Less than a month later, Molenaar went home for his team's winter break and had his shoulder examined.

"I got an MRI done," he said. "I really didn't know what was going on. I was hoping that there was just some stretches I could do or a brace to wear. I got back to Cedar Rapids and the practice before a game, I got a call from the surgeon in Minnesota and he said that my shoulder was going to require surgery at some point if I wanted it to get better.

"There's no real exact timetable for how long (rehabilitation) can take and said, 'I can't tell you not to play. But I would advise getting the surgery done as quick as you can.' I was so excited to be there in Cedar Rapids and play for that team ... My mind was made up that I was going to keep playing."

But Molenaar said that he had a long conversation with Roughriders head coach/general manager/president Mark Carlson after he heard the injury prognosis.

"I wanted to help and I came back the next morning for morning skate, got dressed and sat and talked to coach Carlson for a bit more," he said. "We ended up agreeing that it was the best thing to get the surgery done.

"That was super cool of him to be looking out for me more than himself. I was really lucky to be playing for this guy. He had my best interests in mind."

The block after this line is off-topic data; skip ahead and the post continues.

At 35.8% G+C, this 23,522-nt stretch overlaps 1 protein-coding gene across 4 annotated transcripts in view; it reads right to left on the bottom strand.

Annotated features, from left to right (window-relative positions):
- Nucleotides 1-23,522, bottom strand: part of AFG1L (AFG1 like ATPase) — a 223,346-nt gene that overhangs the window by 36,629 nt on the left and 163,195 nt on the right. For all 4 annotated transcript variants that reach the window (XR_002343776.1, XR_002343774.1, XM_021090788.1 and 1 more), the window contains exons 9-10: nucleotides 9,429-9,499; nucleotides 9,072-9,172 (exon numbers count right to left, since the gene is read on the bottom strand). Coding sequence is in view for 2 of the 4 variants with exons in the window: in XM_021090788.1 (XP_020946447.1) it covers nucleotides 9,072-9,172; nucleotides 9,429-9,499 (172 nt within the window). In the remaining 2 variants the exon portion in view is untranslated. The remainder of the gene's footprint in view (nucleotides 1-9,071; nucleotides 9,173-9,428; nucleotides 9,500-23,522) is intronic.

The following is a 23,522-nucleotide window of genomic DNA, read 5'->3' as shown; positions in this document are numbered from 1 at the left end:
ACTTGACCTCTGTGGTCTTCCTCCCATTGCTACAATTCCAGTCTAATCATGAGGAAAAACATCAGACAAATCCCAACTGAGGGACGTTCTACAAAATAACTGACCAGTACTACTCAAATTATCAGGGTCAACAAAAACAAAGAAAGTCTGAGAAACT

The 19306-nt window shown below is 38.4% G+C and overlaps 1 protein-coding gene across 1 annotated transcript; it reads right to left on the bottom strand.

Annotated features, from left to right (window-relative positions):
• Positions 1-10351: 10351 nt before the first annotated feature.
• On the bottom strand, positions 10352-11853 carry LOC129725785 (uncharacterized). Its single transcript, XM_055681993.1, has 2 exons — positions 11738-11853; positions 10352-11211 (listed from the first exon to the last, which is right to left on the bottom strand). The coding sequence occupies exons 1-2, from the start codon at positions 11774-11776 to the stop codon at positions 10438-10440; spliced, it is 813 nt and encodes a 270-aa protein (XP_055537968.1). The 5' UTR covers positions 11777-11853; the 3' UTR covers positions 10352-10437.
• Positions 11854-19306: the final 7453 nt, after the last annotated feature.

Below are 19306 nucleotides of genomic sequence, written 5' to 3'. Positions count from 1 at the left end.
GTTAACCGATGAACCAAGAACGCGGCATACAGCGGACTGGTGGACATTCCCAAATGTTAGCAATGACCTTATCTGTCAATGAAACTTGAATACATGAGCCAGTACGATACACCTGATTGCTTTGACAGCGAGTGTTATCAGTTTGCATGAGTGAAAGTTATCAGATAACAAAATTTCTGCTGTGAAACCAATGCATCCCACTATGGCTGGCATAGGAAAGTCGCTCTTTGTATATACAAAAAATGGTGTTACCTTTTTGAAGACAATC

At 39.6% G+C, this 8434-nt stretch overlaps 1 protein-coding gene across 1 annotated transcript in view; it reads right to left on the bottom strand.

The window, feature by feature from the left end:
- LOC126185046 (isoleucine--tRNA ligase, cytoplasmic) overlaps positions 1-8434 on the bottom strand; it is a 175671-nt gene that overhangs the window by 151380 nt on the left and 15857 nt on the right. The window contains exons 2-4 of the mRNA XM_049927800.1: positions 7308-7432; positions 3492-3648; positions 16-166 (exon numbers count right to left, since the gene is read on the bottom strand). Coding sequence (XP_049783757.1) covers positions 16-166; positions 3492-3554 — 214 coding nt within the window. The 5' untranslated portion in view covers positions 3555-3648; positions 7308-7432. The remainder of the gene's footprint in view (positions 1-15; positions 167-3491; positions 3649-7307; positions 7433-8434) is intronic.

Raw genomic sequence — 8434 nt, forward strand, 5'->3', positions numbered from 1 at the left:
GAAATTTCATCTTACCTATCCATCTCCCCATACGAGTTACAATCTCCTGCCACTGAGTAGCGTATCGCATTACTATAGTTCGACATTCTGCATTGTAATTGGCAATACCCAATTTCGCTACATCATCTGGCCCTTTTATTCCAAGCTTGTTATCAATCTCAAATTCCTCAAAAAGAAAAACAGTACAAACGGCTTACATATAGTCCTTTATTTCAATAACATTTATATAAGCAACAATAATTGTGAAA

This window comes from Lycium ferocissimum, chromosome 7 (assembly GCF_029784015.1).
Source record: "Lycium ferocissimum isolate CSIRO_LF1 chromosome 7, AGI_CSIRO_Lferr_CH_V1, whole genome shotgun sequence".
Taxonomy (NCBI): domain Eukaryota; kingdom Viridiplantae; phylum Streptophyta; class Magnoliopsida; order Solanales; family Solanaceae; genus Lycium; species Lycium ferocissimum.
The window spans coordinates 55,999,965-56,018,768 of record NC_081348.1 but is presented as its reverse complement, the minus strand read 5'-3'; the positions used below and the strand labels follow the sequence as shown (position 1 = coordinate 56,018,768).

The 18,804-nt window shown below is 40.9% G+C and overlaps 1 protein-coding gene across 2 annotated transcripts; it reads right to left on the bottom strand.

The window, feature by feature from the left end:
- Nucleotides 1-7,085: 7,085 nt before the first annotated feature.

Joe Molenaar (Courtesy of USHL)
Joe Molenaar (Courtesy of USHL)

Seeing SCSU up close

The surgery went well, but the inactivity that followed it was difficult mentally.

"We decided to do the open surgery instead of the arthroscopic and it was definitely the right decision," he said of the January procedure. "The first 2-3 weeks were really tough, dealing with the pain and no movement and being kept home. The only time I would leave was for physical therapy.

"I remember going out and seeing somebody's face other than my mom's, my sister's or my physical therapist. Then about 6 weeks in, all this stuff with the (coronavirus) starts coming out. But I was lucky that my (physical therapy) was able to stay open throughout and I've never had any setbacks. Now I'm getting to almost full motion."

But there were some other good things that happened during the season. Molenaar said that Huskies head coach Brett Larson and assistant coaches Nick Oliver and Mike Gibbons stayed in close contact with him after the surgery.

He also was able to attend four St. Cloud State games in the second half of the season and was able to make closer contact with future teammates than a typical incoming freshman would.

"I watched every single game on TV because they're on TV all the time," he said. "The hardest part is just watching hockey. I'm hungry to get out there and to play."

So what can St. Cloud State fans expect to see when Molenaar joins the Huskies?

"A (former) captain, a kid we think can come in and score," Larson said of Molenaar, who had 31 goals in 31 games as senior at Minnetonka. "He's a kid who brings speed and skill and size (6-foot-1, 180 pounds).

"We're really excited about what Joe can do. He was out for quite awhile, but we think he's a kid who can come in here and have a great college career."